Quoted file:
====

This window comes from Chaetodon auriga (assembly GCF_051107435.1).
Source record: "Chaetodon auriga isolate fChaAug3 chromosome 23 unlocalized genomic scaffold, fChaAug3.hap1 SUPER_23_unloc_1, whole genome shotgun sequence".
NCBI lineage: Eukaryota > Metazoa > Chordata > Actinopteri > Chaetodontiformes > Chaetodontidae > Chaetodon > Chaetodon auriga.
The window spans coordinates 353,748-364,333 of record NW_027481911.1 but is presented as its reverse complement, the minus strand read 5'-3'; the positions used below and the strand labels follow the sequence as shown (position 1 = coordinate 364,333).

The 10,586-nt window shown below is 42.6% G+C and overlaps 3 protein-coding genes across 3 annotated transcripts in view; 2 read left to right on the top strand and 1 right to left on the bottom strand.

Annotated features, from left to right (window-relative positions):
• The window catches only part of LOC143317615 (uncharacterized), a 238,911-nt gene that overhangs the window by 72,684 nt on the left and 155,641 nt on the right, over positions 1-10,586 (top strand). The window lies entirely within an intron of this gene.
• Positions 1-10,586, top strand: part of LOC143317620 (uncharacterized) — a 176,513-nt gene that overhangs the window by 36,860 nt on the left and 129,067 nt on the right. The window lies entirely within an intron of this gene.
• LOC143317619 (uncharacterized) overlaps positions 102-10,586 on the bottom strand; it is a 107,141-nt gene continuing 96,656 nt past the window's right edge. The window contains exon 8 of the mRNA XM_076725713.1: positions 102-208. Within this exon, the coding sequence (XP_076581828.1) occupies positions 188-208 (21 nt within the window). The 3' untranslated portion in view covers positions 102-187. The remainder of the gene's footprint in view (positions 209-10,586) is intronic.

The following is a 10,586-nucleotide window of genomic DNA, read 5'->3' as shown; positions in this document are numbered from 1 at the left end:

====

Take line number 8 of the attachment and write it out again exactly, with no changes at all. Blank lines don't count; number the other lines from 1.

• Positions 1-10,586, top strand: part of LOC143317620 (uncharacterized) — a 176,513-nt gene that overhangs the window by 36,860 nt on the left and 129,067 nt on the right. The window lies entirely within an intron of this gene.